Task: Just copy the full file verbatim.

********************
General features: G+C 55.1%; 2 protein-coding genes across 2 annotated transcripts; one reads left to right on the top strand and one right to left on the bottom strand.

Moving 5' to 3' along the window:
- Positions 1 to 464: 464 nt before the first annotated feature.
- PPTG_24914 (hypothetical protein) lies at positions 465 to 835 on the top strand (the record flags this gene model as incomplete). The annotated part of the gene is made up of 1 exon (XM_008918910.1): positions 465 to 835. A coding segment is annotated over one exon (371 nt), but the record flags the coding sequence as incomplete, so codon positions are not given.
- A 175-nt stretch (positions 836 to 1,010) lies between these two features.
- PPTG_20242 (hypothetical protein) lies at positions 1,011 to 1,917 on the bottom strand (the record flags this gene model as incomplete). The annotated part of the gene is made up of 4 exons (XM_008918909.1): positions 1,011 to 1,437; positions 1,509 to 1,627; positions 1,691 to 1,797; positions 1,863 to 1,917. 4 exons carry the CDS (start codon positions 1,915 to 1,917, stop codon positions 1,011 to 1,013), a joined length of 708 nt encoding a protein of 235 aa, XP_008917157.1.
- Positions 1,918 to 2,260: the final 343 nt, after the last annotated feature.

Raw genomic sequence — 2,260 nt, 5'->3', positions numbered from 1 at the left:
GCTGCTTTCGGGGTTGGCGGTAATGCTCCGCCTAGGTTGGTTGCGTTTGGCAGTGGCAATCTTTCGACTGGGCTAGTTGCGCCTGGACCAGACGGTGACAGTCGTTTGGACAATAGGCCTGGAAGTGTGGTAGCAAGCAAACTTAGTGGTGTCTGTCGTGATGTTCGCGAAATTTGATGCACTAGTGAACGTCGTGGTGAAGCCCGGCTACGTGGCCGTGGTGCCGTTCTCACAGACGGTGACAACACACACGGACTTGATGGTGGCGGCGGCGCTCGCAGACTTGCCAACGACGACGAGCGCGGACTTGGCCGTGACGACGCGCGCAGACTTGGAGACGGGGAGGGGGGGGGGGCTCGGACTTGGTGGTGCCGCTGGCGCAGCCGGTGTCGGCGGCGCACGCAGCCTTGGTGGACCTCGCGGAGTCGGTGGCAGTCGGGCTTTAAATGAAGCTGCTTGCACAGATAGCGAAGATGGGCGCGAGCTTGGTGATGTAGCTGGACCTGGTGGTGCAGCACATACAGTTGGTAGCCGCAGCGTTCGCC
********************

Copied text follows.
General features: G+C 55.1%; 2 protein-coding genes across 2 annotated transcripts; one reads left to right on the top strand and one right to left on the bottom strand.

Moving 5' to 3' along the window:
- Positions 1 to 464: 464 nt before the first annotated feature.
- PPTG_24914 (hypothetical protein) lies at positions 465 to 835 on the top strand (the record flags this gene model as incomplete). The annotated part of the gene is made up of 1 exon (XM_008918910.1): positions 465 to 835. A coding segment is annotated over one exon (371 nt), but the record flags the coding sequence as incomplete, so codon positions are not given.
- A 175-nt stretch (positions 836 to 1,010) lies between these two features.
- PPTG_20242 (hypothetical protein) lies at positions 1,011 to 1,917 on the bottom strand (the record flags this gene model as incomplete). The annotated part of the gene is made up of 4 exons (XM_008918909.1): positions 1,011 to 1,437; positions 1,509 to 1,627; positions 1,691 to 1,797; positions 1,863 to 1,917. 4 exons carry the CDS (start codon positions 1,915 to 1,917, stop codon positions 1,011 to 1,013), a joined length of 708 nt encoding a protein of 235 aa, XP_008917157.1.
- Positions 1,918 to 2,260: the final 343 nt, after the last annotated feature.

Raw genomic sequence — 2,260 nt, 5'->3', positions numbered from 1 at the left:
GCTGCTTTCGGGGTTGGCGGTAATGCTCCGCCTAGGTTGGTTGCGTTTGGCAGTGGCAATCTTTCGACTGGGCTAGTTGCGCCTGGACCAGACGGTGACAGTCGTTTGGACAATAGGCCTGGAAGTGTGGTAGCAAGCAAACTTAGTGGTGTCTGTCGTGATGTTCGCGAAATTTGATGCACTAGTGAACGTCGTGGTGAAGCCCGGCTACGTGGCCGTGGTGCCGTTCTCACAGACGGTGACAACACACACGGACTTGATGGTGGCGGCGGCGCTCGCAGACTTGCCAACGACGACGAGCGCGGACTTGGCCGTGACGACGCGCGCAGACTTGGAGACGGGGAGGGGGGGGGGGCTCGGACTTGGTGGTGCCGCTGGCGCAGCCGGTGTCGGCGGCGCACGCAGCCTTGGTGGACCTCGCGGAGTCGGTGGCAGTCGGGCTTTAAATGAAGCTGCTTGCACAGATAGCGAAGATGGGCGCGAGCTTGGTGATGTAGCTGGACCTGGTGGTGCAGCACATACAGTTGGTAGCCGCAGCGTTCGCC